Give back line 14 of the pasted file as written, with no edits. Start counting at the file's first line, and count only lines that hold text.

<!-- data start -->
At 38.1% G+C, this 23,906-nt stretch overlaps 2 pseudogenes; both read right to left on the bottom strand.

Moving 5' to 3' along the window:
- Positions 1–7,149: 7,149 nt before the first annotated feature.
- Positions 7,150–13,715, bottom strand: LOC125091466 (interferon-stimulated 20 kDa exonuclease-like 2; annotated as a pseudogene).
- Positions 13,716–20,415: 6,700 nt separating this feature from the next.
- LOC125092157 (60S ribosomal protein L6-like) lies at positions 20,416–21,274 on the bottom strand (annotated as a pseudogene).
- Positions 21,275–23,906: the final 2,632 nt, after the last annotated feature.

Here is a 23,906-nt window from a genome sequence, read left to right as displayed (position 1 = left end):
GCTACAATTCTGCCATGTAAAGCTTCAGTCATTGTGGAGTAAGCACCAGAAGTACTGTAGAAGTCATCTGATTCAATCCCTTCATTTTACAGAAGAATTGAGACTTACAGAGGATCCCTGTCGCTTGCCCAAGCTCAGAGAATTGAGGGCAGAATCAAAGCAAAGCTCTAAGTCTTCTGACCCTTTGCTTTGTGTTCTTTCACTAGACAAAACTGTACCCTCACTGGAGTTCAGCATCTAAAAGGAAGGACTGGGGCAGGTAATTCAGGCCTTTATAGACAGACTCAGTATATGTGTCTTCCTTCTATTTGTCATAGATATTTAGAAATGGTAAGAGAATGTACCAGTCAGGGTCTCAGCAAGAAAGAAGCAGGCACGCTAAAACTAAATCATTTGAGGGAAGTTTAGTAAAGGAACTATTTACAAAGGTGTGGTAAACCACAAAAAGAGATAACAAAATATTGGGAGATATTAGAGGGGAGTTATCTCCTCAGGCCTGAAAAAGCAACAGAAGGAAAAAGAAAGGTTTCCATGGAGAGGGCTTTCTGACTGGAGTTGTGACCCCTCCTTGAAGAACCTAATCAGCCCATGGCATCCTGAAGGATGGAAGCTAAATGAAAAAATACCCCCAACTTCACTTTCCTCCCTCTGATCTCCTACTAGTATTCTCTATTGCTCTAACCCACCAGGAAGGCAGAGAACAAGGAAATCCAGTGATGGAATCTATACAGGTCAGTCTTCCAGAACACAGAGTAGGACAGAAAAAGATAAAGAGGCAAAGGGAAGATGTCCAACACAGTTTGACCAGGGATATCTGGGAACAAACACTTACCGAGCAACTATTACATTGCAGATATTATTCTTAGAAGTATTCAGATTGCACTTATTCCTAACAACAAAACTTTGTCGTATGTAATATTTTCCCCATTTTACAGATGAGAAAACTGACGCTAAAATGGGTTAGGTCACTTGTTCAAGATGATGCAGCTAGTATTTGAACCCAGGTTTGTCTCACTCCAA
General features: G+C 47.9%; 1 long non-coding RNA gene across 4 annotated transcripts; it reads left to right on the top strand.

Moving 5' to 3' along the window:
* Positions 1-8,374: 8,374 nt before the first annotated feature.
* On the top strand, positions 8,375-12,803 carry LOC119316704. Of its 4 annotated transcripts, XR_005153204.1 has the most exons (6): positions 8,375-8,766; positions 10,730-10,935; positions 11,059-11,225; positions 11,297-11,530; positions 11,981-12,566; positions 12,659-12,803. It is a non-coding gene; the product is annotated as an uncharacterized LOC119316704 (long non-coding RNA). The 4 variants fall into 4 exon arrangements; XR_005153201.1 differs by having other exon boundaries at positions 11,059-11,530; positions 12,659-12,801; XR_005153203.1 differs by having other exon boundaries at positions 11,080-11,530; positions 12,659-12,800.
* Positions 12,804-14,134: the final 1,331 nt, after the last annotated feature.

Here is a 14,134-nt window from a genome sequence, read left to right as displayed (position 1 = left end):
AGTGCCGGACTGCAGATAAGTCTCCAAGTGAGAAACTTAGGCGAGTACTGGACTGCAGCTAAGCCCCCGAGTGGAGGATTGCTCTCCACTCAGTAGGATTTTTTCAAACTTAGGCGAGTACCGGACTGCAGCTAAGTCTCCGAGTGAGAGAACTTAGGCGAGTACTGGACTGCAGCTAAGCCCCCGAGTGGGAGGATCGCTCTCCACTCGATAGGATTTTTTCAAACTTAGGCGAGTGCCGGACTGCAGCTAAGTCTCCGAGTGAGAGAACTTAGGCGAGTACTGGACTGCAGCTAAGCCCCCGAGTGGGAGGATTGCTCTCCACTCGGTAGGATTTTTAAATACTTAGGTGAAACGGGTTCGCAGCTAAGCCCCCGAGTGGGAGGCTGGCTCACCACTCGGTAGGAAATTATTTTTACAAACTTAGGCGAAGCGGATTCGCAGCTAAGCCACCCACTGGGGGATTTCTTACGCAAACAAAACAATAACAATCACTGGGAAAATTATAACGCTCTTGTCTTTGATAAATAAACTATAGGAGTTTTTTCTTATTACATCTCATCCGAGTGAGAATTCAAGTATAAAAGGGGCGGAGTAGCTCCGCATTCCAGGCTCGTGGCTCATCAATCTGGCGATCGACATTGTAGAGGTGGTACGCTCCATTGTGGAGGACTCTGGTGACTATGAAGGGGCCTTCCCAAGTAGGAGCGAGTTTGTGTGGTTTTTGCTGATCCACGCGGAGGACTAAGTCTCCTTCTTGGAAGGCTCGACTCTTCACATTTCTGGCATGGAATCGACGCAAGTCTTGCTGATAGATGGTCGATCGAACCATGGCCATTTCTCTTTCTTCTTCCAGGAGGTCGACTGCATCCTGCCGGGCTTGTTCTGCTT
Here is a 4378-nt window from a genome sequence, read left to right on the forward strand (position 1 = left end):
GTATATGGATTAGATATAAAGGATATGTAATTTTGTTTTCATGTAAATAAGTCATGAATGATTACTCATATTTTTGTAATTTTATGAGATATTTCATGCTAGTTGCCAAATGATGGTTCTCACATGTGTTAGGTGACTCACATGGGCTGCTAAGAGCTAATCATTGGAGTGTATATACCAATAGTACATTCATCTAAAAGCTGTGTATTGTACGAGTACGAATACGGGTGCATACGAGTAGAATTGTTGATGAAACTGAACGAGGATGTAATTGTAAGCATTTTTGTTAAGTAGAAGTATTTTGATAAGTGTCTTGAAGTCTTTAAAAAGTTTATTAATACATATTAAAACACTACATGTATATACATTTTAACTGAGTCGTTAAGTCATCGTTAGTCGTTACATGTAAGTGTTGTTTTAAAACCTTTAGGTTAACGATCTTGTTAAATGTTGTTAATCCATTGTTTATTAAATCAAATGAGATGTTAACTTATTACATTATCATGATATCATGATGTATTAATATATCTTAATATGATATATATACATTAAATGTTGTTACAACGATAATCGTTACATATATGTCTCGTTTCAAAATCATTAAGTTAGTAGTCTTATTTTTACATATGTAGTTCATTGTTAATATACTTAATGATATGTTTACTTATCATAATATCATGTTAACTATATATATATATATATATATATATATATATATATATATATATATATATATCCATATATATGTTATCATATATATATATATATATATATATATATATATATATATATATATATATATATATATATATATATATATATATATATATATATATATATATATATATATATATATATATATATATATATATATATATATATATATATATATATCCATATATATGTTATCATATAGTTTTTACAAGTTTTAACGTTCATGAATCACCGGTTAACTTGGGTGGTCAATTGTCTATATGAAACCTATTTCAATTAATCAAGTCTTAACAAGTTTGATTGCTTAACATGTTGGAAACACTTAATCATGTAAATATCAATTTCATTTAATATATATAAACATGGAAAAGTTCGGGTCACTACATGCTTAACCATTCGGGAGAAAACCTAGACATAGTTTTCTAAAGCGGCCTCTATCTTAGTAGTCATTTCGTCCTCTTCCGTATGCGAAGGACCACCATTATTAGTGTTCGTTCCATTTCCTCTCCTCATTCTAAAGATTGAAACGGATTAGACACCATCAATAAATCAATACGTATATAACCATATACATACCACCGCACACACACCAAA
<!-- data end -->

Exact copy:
* Positions 12,804-14,134: the final 1,331 nt, after the last annotated feature.